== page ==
And so it came to pass that in the middle of this week, Gail greeted us with these words “Eileidh went back up to the medical ward just before lunchtime today. She has responded so well to TVD, they have decided not to give her the final block. They feel it would do more harm than good. The risk of severe and possibly fatal complications is too great to warrant it”.

Whisper it quietly, for that is all we can do just now, but Eileidh is doing okay. This is one small step, another tiny wee step along the road to a proper four year old’s life. Eileidh is a remarkable child, and it’s hugely sobering to me, to think that it’ll be two years since I first met her in a few weeks’ time. That’s almost half of her wee life that she’s been fighting this demon with a smile on her face.

Talking of fighting things, the Solving Kids Cancer team, featuring Leona Knox on behalf of the parents, and a battalion of medical/lawyery folk, took NICE to an appeal in Manchester last Friday. NICE inexplicably decided, a couple of months ago, that they would deny kids in the UK access to the drug that families hundreds of thousands of pounds for, so they can get access to treatment in the United States. A drug that was 30 years in research and development, and proven to make a difference, denied on grounds of cost. As if kids’ lives didn’t matter whereas it’s okay to waste thousands of times that money on waging war. It’s an immoral situation to be in, and one that does this country a great disservice. Leona, I sincerely hope that you and your team get the result the kids so richly deserve.

When it comes to deserving things, no one is more so this week than Steve Abraham, the king of our LCFN Million Mile Challenge on Strava. Steve has spent around 16 hours a day on two wheels in pursuit of the world record for the most miles cycled in 30 consecutive days. The big man came in at 7,104 miles (and a half) which works out at an astonishing average of 236 miles a day. Every day! Divide that by the time he spent on the bike and you’re up around 15mph average. I’m lucky if I can bring that average home after two hours, let along sixteen, and for thirty days in a row? Astonishing! The word machine was invented for Steve Abraham, world record holder elect.

The squad that’s been banging in those Million Miles, as mentioned a week ago, comes from countries all over the world. Well this week we welcomed another important member to LCFN, not on the bike but on the Facebook page. Afshin, who studied medicine at the Tehran University of Medical Science, has a beautiful daughter Hana who’s been diagnosed with neuroblastoma at stage one. As we are only too aware with the cases that we’ve encountered on LCFN, neuroblastoma is indiscriminate in who it selects for the fight. Afshin can draw strength from the fact that he has found us, because we will follow Hana’s journey, and offer what support we can, just as we would if the child was our own. Afshin, welcome to LCFN : our journey knows no bounds.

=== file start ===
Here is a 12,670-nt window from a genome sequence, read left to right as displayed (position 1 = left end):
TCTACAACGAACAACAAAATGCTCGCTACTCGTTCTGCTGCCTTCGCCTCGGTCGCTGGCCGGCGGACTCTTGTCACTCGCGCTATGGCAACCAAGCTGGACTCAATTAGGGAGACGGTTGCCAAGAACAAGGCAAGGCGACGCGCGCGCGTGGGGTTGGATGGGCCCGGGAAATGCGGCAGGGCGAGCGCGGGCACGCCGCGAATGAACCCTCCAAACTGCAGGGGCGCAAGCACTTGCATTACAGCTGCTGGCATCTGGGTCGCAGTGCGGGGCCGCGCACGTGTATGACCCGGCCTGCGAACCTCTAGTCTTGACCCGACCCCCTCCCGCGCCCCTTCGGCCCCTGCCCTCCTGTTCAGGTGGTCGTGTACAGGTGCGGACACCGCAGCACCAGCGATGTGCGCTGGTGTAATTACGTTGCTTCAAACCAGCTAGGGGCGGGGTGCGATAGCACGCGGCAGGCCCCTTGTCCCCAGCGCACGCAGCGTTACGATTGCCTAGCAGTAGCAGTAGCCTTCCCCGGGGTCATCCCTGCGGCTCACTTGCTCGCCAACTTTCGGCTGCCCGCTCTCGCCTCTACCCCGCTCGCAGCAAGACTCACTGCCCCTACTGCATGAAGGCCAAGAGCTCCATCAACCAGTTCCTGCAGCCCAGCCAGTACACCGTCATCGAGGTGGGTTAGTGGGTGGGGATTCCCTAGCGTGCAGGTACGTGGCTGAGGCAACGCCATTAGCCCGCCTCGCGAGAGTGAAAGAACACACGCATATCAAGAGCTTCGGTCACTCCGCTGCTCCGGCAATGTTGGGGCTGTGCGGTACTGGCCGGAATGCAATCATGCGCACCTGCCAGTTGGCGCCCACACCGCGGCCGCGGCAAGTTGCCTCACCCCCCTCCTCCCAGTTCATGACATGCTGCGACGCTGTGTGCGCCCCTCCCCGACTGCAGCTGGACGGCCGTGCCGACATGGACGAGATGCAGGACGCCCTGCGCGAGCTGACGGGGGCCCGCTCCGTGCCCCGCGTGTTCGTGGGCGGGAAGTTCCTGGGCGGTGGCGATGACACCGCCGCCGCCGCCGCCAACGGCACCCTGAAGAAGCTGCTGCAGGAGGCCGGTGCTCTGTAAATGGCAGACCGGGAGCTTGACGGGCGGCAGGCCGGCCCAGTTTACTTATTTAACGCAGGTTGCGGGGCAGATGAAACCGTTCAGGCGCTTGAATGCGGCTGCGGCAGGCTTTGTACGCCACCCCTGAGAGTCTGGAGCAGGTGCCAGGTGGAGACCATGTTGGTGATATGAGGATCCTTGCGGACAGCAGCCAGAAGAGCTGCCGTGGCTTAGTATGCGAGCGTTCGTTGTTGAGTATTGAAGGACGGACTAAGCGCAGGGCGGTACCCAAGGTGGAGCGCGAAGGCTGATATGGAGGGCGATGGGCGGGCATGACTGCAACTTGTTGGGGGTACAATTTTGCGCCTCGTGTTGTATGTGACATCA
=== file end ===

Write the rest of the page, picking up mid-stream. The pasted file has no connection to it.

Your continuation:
The final topic for this week comes from a programme I caught on TV last night on Diabetes. I know more than a wee bit about the disease through my current work in disease detection, but the stark reality of the sharp end of the disease, with people losing limbs and their vision, was a sharp, and at times unruly reminder of what we are doing to our bodies with our slothlike couch potato lifestyles. There will be people reading this who will think “but it won’t happen to me” and I will counter that with “oh yes it will. Your habits are yours to choose: or to change. Get on a bike and burn, baby, burn. If you didn’t see the programme, then I implore you to catch it on iPlayer. You will be shocked: possibly into action.

I’ve spent the last three years burning up calories, almost a million and a half of them on this gig, but last night’s show had me worrying that I need to get over this injury sooner rather than later. I need to be out there. I need to be powering a quad bike.

 

 

Author: Von Schiehallion

I'm an old endurance athlete who's pulled a few tricks in his time. I ran my first marathon at 19 round a grass athletics track, ran/hobbled 100 miles in a day at 30, cycled from Manchester to Glasgow in a day at 40, kickstarted the Highland March at 50 and now, at 60, I'm doing LifeCycle. Life's too short to sit still for long. I like doing stuff that just seems impossible...